On January 29, 2021, the Occupational Safety and Health Administration (“OSHA”) issued new employer guidance on mitigating and preventing the spread of COVID-19 in the workplace. This guidance is intended to help employers and workers outside the healthcare setting to identify risks of being exposed to and of contracting COVID-19 and to determine any appropriate control measures to implement. While this guidance is largely duplicative of prior OSHA and Centers for Disease Control and Prevention (“CDC”) guidance and recommendations, it contains a few new and updated recommendations that employers should note.
This week, in AXIS Reinsurance Co. v. Northrop Grumman Corp., ____ F.3d ____, 2020 WL 5509743 (9th Cir. Sept. 14, 2020), the Ninth Circuit addressed an important question of first impression: When can an excess insurer second-guess an underlying insurer’s decision to pay a claim? Prior to AXIS Reinsurance, there had been no California or the Ninth Circuit case discussing an excess insurer’s right to make a covered-claims challenge to the exhaustion of underlying insurance, even though policyholders frequently encounter such arguments.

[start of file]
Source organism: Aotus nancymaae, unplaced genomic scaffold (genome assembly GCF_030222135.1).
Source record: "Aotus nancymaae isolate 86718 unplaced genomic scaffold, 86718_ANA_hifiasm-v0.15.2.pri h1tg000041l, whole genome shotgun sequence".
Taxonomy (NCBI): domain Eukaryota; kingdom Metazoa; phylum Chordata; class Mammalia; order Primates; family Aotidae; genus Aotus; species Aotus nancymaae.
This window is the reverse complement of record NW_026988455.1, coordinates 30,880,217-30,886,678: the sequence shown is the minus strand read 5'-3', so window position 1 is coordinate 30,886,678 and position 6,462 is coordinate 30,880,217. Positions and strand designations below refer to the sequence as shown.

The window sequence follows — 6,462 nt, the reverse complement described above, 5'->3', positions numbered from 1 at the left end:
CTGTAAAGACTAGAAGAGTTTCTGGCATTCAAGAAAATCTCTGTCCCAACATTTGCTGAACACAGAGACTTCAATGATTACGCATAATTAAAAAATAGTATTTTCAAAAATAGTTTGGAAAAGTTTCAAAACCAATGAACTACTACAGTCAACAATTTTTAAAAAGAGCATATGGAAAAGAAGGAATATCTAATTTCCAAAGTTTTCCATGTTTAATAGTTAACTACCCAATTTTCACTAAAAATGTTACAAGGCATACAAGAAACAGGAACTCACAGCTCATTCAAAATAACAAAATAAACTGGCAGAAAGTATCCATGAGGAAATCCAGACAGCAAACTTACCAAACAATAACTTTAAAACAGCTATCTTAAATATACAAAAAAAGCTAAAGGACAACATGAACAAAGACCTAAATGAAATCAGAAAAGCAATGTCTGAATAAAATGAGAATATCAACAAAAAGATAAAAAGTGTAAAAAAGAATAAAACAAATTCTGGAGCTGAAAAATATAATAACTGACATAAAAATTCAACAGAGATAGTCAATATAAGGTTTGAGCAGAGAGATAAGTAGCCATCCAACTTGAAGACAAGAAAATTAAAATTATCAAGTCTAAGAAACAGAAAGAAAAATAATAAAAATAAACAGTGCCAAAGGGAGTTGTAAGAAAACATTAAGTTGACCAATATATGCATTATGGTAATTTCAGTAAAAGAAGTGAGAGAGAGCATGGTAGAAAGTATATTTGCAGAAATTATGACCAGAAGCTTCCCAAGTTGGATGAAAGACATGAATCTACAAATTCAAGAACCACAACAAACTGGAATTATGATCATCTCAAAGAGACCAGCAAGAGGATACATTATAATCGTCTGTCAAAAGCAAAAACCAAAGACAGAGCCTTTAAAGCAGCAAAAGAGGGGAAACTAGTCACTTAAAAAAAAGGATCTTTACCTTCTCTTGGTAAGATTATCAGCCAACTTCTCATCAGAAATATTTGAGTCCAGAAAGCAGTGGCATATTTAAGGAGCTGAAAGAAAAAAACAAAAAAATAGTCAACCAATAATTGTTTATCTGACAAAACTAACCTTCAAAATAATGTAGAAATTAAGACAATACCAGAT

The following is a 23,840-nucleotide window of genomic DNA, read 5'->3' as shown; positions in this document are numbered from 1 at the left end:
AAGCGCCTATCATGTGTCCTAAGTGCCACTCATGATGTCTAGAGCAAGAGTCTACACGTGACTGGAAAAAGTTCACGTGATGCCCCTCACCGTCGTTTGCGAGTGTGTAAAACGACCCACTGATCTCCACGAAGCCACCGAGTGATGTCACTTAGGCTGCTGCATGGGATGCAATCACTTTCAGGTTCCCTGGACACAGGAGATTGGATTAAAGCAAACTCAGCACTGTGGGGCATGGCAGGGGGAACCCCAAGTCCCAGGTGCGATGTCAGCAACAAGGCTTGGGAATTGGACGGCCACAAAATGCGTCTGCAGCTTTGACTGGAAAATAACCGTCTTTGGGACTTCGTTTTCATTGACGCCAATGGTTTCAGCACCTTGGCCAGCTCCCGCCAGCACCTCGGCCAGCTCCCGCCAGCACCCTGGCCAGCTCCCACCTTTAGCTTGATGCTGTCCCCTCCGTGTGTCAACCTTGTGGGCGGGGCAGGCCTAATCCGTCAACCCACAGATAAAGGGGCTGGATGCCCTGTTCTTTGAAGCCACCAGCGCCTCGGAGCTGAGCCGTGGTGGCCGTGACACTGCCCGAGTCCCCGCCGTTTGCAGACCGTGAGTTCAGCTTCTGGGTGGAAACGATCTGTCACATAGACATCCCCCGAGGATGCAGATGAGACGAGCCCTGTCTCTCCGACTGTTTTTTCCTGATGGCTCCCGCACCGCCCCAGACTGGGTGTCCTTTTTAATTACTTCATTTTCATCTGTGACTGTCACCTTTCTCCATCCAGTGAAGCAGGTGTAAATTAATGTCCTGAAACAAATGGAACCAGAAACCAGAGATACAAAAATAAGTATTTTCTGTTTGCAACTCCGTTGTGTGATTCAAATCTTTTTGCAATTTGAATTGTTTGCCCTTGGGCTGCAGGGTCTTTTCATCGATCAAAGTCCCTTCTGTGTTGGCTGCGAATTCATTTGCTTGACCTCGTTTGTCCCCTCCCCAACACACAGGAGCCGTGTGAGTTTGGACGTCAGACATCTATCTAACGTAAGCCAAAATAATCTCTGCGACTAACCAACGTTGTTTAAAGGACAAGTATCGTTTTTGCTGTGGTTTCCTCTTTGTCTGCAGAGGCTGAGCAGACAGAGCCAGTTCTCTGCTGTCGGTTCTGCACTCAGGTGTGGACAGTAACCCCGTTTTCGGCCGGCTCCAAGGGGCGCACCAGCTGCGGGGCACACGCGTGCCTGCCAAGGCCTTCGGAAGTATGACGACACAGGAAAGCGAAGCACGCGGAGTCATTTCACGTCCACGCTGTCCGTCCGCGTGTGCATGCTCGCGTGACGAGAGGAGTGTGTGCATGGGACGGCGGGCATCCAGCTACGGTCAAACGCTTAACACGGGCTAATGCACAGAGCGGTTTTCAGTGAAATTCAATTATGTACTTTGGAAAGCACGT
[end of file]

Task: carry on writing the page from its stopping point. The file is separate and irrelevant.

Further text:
The Ninth Circuit recently reminded companies that they must provide notice to consumers when they change their terms and conditions, even where original terms state that they are subject to change at-will and at any time (i.e. the original contract contains a “change-of-terms” provision). Without express notice to the consumer, any change is unenforceable.